Tuesday, April 14, 2009
Inside Dome of the Imam Mosque of Shah Abbas I (1588-1629) (Masjid-e Jam 'e Abbasi) in Isfahon, Persia. He commissioned its construction in 1612 and it was completed in 1638 nine years after he died. But he did live to see completion of the enamel-tile mosaic dome which probably took most of the construction time. I couldn't find out the size of the tiles (there is no real scale to the photos) but am still looking.
This was the first capital of Iran, before Tehran, and it's mosques are considered the most beautiful and elaborate in the world. Some were damaged during the senseless war with Iraq in the 80's but fortunately most still exist intact. I have read that 94% of those in Teheran are poets, or at least consider themselves such; I don't know about what the 1.3 million in Isfahon consider themselves but I suspect a similar feature. What a wonderful aspect to be known for.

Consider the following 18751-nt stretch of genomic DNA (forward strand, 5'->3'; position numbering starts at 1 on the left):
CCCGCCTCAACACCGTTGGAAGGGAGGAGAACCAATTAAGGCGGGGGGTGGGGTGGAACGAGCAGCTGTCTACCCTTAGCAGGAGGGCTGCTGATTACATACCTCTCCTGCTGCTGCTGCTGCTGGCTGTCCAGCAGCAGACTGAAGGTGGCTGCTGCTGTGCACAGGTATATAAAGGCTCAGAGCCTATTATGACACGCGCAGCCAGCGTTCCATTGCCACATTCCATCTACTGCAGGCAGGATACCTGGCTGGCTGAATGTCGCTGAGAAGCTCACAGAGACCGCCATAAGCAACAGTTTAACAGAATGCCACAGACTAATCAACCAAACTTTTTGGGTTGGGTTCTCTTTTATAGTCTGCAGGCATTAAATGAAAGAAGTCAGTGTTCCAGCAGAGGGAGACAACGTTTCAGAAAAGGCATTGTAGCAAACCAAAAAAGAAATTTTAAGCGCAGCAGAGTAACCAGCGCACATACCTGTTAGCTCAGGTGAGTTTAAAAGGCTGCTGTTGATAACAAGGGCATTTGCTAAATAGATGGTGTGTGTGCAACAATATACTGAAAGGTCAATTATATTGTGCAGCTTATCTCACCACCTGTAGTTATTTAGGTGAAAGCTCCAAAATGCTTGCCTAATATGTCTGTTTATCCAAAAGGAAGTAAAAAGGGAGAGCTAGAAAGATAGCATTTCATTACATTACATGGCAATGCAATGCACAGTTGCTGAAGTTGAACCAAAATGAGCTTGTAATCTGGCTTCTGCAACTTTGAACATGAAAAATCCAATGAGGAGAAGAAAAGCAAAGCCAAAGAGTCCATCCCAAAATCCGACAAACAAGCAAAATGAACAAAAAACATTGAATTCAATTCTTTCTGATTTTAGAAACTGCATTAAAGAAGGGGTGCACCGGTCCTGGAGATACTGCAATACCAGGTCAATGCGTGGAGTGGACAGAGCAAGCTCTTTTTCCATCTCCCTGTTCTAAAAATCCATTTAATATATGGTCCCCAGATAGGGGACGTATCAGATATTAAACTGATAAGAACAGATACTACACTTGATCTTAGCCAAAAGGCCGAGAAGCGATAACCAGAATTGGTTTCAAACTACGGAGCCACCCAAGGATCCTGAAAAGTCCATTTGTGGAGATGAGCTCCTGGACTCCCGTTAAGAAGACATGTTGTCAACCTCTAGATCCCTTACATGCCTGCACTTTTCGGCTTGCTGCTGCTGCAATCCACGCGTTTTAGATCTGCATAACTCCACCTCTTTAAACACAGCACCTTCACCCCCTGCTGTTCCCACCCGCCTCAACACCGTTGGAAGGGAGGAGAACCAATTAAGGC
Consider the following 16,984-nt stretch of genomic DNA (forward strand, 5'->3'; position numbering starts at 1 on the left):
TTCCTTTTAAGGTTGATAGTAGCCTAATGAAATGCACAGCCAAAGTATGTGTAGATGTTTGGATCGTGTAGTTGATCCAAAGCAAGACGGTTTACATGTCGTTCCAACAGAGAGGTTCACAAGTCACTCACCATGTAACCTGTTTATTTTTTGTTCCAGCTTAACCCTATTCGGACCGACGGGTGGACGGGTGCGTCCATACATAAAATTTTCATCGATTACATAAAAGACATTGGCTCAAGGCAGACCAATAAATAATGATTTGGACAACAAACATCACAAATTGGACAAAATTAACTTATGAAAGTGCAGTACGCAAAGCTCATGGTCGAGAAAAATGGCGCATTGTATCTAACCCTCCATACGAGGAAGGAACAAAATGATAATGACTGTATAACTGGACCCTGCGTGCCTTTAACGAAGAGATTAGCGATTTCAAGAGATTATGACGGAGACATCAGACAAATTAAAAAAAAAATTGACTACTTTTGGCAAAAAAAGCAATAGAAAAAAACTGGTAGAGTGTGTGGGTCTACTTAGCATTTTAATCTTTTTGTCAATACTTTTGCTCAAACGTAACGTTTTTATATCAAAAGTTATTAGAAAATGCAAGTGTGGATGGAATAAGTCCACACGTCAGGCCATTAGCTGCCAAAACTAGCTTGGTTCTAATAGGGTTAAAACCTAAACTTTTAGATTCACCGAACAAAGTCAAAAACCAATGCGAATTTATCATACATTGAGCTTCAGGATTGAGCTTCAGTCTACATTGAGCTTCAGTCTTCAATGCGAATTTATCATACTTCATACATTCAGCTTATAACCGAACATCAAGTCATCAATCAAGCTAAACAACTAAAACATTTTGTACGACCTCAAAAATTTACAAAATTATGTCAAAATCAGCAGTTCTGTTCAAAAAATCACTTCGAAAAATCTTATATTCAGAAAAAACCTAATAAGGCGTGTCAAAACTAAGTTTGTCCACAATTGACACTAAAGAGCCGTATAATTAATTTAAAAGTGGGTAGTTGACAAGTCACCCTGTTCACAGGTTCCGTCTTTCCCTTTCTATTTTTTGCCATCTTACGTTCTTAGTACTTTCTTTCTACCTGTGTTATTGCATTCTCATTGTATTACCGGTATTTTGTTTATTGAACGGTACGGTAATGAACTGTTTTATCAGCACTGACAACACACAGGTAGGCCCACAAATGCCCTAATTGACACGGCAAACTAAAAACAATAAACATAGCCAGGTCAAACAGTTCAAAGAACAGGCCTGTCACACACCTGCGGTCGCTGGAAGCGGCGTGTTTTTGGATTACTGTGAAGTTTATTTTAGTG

Iran is opening up to tourism apparently, and from Persepolis to Isfahon would be a trip to experience. see here
A Tibetan Buddhist sand painting. Unlike the structure above, this construction took about 6 days and 16 monks to complete and is destroyed shortly afterward to indicate the impermanence and temporary nature of life. I am impressed by the symmetry and mandala-like nature of each effort; and the yin-yang nature of the permanence of the Mosque and the impermance of the sand-painting.
I am also impressed with the idea that I can sit here in my cushy chair and observe each extreme of the possibilities!